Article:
In Anchorage, Hansen became a familiar face around the red light district, picking up prostitutes and nude dancers, who often became his victims. Sometimes, after raping his victims, Hansen admitted to flying them out to remote locations on his plane, letting them flee and hunting them down. He buried his victims across the south-central Alaskan wilderness, and kept notes of their locations on his aviation charts, according to archives from the Daily Sitka Sentinel.
Hansen was sentenced to 461 years without the possibility of parole. He died in 2014.
Charles Ray Hatcher: Drifter outsmarted the system multiple times before getting caught
Investigators said Charles Hatcher knew the system better than the system knew itself, fooling police and psychiatrists time after time as he drifted across the country killing as many as 16 people, Frank Santiago, a Register staff writer, wrote in 1984.
Beginning in 1947, Hatcher committed a variety of crimes, varying from auto theft to crimes against children. In the late 1970s, Hatcher began roaming between Iowa and Nebraska, moving from police station to mental institution and back again. Throughout his travels, Hatcher used 14 aliases, four birth dates and six social security numbers, making it difficult for investigators to track down each of the crimes he might have committed during that time.
In 1984, Hatcher was sentenced to two life sentences for two murders committed in Missouri, the 1982 murder of 11-year-old Michelle Steele and the 1978 murder of four-year-old Eric Christgen. After arrest, Hatcher confessed to at least two other killings.
During sentencing for the murder of Steele, Hatcher pleaded with the jury to recommend a death sentence, which they ultimately decided against. Hatcher committed suicide in his cell a few months after receiving his sentence.
Randy Steven Kraft: 'Scorecard Killer' denies he committed any murders
Randy Steven Kraft was convicted in 1989 of the brutal murder, torture, rape and mutilation of 16 young male victims in California between 1971 and 1983.
By the time Kraft was sentenced to the death penalty in 1989, investigators had connected him with 45 other murders in California, Oregon and Michigan, and believed he likely committed more.
In most cases, prosecutors argued Kraft would pick up young hitchhikers, disable them with drugs or alcohol, and then sexually mutilate their bodies before discarding them off the side of freeways.
Kraft became known as the “Scorecard Killer” after investigators found what they believed to be a list of his victims in his car alongside a series of photographs depicting lifeless, nude men. One of the cryptic entries in his journal simply listed “Iowa.” Investigators believed this to be Oral Alfred Stewart, a marine born in Des Moines, whose body was found naked and beaten to death in Long Beach, California.
Kraft denied he was involved in any of the murders. He is incarcerated in California state prison on death row.
Robert Ben Rhoades: 'The Truck Stop Killer' built his own torture chamber
Council Bluffs native Robert Ben Rhoades may have killed up to 50 people, though he has only been convicted of three murders in court.
Rhoades became known as “The Truck Stop Killer” because police discovered him assaulting a woman who had been handcuffed and chained to bars he had yielded in the sleeper compartment of his truck.
Rhoades was convicted and sentenced to life in prison for the murder of a 14-year-old Illinois girl, whose skeleton was discovered in a barn in 1990. At the time, he was already serving a six-year prison sentence in Arizona for the attempted kidnapping of the woman police found him torturing. Rhoades was later put on trial for the 1990 kidnapping and murder of a newly-wed couple in Texas, for which he narrowly escaped the death penalty and instead received two further life sentences.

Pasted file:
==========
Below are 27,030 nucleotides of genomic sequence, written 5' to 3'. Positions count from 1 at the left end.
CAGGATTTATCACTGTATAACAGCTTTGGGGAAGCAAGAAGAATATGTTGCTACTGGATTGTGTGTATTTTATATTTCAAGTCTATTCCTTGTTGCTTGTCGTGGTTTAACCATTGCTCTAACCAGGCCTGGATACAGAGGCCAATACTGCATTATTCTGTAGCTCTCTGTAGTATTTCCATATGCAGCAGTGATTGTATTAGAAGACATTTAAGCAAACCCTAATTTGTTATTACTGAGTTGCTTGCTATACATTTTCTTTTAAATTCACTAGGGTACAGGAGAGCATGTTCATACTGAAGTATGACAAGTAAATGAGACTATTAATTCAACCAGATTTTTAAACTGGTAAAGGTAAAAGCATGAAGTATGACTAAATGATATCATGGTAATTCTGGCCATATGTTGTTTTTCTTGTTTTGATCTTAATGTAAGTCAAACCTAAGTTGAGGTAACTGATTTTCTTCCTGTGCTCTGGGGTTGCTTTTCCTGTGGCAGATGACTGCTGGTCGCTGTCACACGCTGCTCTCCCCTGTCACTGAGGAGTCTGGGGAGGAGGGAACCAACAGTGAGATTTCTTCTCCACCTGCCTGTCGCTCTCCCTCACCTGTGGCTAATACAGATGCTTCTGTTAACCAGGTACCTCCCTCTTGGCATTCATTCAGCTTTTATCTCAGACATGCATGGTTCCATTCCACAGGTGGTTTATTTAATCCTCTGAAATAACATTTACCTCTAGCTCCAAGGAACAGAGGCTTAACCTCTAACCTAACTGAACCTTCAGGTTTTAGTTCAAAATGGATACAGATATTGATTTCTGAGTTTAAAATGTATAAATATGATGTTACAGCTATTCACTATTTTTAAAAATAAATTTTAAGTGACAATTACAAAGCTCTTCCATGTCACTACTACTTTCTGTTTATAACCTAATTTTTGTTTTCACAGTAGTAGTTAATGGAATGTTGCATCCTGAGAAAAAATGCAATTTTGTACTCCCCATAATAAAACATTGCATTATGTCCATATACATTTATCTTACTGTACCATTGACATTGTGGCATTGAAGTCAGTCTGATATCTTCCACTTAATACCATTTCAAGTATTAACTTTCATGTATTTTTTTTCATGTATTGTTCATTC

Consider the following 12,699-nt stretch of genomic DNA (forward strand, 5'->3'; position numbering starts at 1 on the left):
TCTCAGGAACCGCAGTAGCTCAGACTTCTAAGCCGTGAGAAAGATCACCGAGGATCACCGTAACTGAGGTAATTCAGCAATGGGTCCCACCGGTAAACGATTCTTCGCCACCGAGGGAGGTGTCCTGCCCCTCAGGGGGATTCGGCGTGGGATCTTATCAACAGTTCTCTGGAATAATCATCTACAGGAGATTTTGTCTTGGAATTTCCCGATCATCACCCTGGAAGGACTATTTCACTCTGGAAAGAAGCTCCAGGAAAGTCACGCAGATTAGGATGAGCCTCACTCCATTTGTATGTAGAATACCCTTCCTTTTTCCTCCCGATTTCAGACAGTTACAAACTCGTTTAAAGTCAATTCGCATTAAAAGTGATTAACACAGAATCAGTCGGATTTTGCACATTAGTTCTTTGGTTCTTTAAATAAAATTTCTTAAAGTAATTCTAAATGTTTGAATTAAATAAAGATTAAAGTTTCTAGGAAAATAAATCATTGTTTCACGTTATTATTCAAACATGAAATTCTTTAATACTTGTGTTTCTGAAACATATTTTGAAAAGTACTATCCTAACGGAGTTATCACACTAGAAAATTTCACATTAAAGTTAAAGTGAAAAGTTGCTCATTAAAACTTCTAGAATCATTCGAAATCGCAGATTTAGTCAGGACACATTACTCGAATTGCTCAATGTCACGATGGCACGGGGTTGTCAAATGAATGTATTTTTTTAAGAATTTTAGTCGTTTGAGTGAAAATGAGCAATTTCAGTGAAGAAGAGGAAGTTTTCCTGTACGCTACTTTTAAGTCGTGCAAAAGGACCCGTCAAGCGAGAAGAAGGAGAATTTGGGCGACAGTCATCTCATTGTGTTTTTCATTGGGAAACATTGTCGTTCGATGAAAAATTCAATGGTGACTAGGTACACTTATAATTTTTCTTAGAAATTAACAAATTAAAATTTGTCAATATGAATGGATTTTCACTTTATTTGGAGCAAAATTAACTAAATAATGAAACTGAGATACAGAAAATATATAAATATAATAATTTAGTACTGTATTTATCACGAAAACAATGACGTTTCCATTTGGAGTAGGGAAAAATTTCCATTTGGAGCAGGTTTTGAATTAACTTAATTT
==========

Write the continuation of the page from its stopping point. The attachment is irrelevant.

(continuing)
Gayno Gilbert Smith: Killer murdered his family on their farm
Iowa-born Gayno Gilbert Smith killed six people between 1961 and 1962 – all of whom were his family members.
He murdered his uncle, aunt and cousins in Keokuk County in 1962. Those killed included Andrew and Dora McBeth, their 19-year-old twins Amos and Anna Katherine McBeth and their 17-year-old daughter Donna Jean Kellogg.
Smith had been living with the family at the time and had attended a square dance with the children before committing the brutal crimes. Returning to the house early from the dance, The Cedar Rapids Gazette reported that Smith shot and killed the parents, Andrew and Dora McBeth. Smith then returned to the dance and took the children out for a meal before returning to the house, where he shot them. One member of the family, 15-year-old Patsy Lou McBeth, survived the shooting with a wound in her shoulder.
After being arrested for the murder of the McBeth family, Smith admitted to killing his stepmother, Juanita Smith, a year earlier. He was sentenced to five life sentences for killing the McBeth family and one 50-year sentence for the murder of his stepmother.
Robert Spangler: Ames native said killing his wives was easier than divorce
Robert Spangler’s last name still sits on Iowa State University’s Geotechnical Laboratory building in honor of his father, a civil engineer at the university. Born and raised in Ames, the younger Spangler would one day become known for killing multiple members of his family, including his first wife, son, daughter and third wife.
The 1978 murder of Spangler’s first wife, Nancy Spangler, and teenage kids, 17-year-old David and 15-year-old Sue Spangler, was set up to make it look like murder-suicide perpetrated by the mother. Nearly 20 years later in 2000, Robert Spangler, then suffering from terminal lung cancer, confessed to the crimes. He also confessed to killing his third wife, Donna Spangler, by pushing her off a cliff in the Grand Canyon, a death originally ruled an accident.
Spangler’s second wife suspiciously died from a drug overdose, but he has denied any involvement in her death.
Spangler, who was sentenced in 2001 to life in prison, said murdering his wives was easier than divorce.
Information from the Louisville Courier-Journal, the Des Moines Register archives and news services was used in this article. Des Moines Register reporters Lee Rood and Daniel Lathrop also contributed.
Francesca Block is a breaking news reporter at the Des Moines Register. Reach her at FBlock@registermedia.com or on Twitter at @francescablock3.
This article originally appeared on Des Moines Register: 11 serial killers with Iowa connections in American history